As a matter of fact, if you force ffmpeg in command line to do both HW decoding and encoding (e.g., from h.264 to h.264 in XU4), it will have a negative impact on performance, versus using SW decoding and HW encoding. Again, we are always talking about the XU4 v4l2-m2m encoder, AFAIK the only ARM encoder currently supported by ffmpeg besides RPi.
  13. Like
    JMCC got a reaction from gounthar in SBC with proper software support for hardware video transcoding   
    Good news! I got to compile a highly optimized ffmpeg binary from a current git, with XU4 tweaks, that is able to encode two simultaneous 1080p@25, as long as the source bitrate is not excessive.
     
    You can download and give it a try from here. It is completely static, so you can install it on any distro. It will install the binary in "/opt/ffmpeg-xu4/bin/ffmpeg", and a symlink "/usr/local/bin/ffmpeg-xu4". Therefore, it can be installed along the system ffmpeg without conflicts.
  14. Like
    JMCC got a reaction from TRS-80 in SBC with proper software support for hardware video transcoding   
    Good news! I got to compile a highly optimized ffmpeg binary from a current git, with XU4 tweaks, that is able to encode two simultaneous 1080p@25, as long as the source bitrate is not excessive.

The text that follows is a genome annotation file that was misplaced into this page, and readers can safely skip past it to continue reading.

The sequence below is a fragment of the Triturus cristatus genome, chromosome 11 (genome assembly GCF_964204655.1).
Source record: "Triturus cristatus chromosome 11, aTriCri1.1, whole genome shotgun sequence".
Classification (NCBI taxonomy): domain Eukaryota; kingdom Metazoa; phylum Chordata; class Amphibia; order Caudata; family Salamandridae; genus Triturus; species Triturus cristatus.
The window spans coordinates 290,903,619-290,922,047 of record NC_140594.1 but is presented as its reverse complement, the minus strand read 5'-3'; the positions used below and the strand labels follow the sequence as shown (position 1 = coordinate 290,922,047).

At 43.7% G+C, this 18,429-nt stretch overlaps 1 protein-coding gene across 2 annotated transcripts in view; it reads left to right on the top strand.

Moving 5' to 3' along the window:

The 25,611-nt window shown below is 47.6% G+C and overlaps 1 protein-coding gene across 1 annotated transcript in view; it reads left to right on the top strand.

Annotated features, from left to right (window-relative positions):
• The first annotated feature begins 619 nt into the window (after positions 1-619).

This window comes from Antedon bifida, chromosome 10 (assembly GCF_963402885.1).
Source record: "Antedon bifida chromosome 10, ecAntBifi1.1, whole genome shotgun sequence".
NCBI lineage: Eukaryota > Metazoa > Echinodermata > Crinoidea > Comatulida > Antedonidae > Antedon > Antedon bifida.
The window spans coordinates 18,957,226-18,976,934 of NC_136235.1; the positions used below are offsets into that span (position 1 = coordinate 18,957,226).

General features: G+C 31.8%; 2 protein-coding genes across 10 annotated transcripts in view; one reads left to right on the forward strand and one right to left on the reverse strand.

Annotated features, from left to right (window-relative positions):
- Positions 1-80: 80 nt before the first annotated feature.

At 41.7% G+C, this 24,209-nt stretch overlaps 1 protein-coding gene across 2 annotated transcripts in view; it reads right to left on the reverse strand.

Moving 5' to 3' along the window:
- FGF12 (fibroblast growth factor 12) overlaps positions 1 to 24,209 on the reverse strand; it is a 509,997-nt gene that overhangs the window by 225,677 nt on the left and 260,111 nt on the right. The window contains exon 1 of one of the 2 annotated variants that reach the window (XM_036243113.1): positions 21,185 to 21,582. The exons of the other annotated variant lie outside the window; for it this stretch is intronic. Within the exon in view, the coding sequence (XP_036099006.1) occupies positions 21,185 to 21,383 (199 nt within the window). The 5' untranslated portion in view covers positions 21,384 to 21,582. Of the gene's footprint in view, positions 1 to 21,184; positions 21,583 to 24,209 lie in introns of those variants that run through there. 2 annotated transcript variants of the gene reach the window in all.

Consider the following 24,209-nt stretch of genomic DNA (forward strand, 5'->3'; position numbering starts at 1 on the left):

You can download and give it a try from here. It is completely static, so you can install it on any distro. It will install the binary in "/opt/ffmpeg-xu4/bin/ffmpeg", and a symlink "/usr/local/bin/ffmpeg-xu4". Therefore, it can be installed along the system ffmpeg without conflicts.
  15. Like
    JMCC got a reaction from TRS-80 in SBC with proper software support for hardware video transcoding   
    TL;DR: Odroid XU4/HC1/MC1

    Sorry, I didn't see this post before. I have a jellyfin server on a Odroid HC1, working like a charm since long ago. HW transcoding can do 1080p with no problem. I have special ffmpeg packages for Armbian buster, in case you want them.



    Enviado desde mi moto g(6) plus mediante Tapatalk

  16. Like
    JMCC got a reaction from Werner in SBC with proper software support for hardware video transcoding   
    Excellent! Good luck with it.
     
    However, I want to make some clarifications for people following the thread. As I said above, when I talk about transcoding, I am always thinking about HEVC sources, since h.264 sources don't need transcoding. XU4, therefore, will use SW to decode the HEVC, and HW to encode into h.264. That is how acceleration works.
     
    As a matter of fact, if you force ffmpeg in command line to do both HW decoding and encoding (e.g., from h.264 to h.264 in XU4), it will have a negative impact on performance, versus using SW decoding and HW encoding. Again, we are always talking about the XU4 v4l2-m2m encoder, AFAIK the only ARM encoder currently supported by ffmpeg besides RPi.
  17. Like
    JMCC got a reaction from Werner in SBC with proper software support for hardware video transcoding   
    Good news! I got to compile a highly optimized ffmpeg binary from a current git, with XU4 tweaks, that is able to encode two simultaneous 1080p@25, as long as the source bitrate is not excessive.
     
    You can download and give it a try from here. It is completely static, so you can install it on any distro. It will install the binary in "/opt/ffmpeg-xu4/bin/ffmpeg", and a symlink "/usr/local/bin/ffmpeg-xu4". Therefore, it can be installed along the system ffmpeg without conflicts.
  18. Like